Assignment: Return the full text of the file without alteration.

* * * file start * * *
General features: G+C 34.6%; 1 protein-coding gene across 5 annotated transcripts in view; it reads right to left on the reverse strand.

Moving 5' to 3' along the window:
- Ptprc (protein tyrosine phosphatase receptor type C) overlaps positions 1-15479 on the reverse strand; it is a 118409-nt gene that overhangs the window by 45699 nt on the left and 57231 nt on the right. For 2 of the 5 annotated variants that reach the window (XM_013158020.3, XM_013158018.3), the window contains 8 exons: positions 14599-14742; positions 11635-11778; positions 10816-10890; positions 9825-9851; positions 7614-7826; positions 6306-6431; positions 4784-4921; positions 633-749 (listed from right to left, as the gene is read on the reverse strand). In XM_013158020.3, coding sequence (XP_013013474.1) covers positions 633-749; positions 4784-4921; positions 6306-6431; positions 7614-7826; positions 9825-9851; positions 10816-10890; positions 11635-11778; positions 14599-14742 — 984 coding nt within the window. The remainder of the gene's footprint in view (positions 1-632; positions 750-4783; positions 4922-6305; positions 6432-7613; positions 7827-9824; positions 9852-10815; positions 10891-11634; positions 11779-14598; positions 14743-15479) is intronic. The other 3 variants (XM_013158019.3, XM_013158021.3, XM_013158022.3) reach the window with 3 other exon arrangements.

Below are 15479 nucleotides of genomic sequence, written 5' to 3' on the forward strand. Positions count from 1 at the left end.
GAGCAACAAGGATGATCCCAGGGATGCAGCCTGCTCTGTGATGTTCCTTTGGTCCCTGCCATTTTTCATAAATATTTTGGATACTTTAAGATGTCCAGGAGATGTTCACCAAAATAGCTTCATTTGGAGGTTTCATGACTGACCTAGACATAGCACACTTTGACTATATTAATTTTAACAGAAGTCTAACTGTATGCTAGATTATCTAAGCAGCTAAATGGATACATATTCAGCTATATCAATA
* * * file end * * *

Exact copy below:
General features: G+C 34.6%; 1 protein-coding gene across 5 annotated transcripts in view; it reads right to left on the reverse strand.

Moving 5' to 3' along the window:
- Ptprc (protein tyrosine phosphatase receptor type C) overlaps positions 1-15479 on the reverse strand; it is a 118409-nt gene that overhangs the window by 45699 nt on the left and 57231 nt on the right. For 2 of the 5 annotated variants that reach the window (XM_013158020.3, XM_013158018.3), the window contains 8 exons: positions 14599-14742; positions 11635-11778; positions 10816-10890; positions 9825-9851; positions 7614-7826; positions 6306-6431; positions 4784-4921; positions 633-749 (listed from right to left, as the gene is read on the reverse strand). In XM_013158020.3, coding sequence (XP_013013474.1) covers positions 633-749; positions 4784-4921; positions 6306-6431; positions 7614-7826; positions 9825-9851; positions 10816-10890; positions 11635-11778; positions 14599-14742 — 984 coding nt within the window. The remainder of the gene's footprint in view (positions 1-632; positions 750-4783; positions 4922-6305; positions 6432-7613; positions 7827-9824; positions 9852-10815; positions 10891-11634; positions 11779-14598; positions 14743-15479) is intronic. The other 3 variants (XM_013158019.3, XM_013158021.3, XM_013158022.3) reach the window with 3 other exon arrangements.

Below are 15479 nucleotides of genomic sequence, written 5' to 3' on the forward strand. Positions count from 1 at the left end.
GAGCAACAAGGATGATCCCAGGGATGCAGCCTGCTCTGTGATGTTCCTTTGGTCCCTGCCATTTTTCATAAATATTTTGGATACTTTAAGATGTCCAGGAGATGTTCACCAAAATAGCTTCATTTGGAGGTTTCATGACTGACCTAGACATAGCACACTTTGACTATATTAATTTTAACAGAAGTCTAACTGTATGCTAGATTATCTAAGCAGCTAAATGGATACATATTCAGCTATATCAATA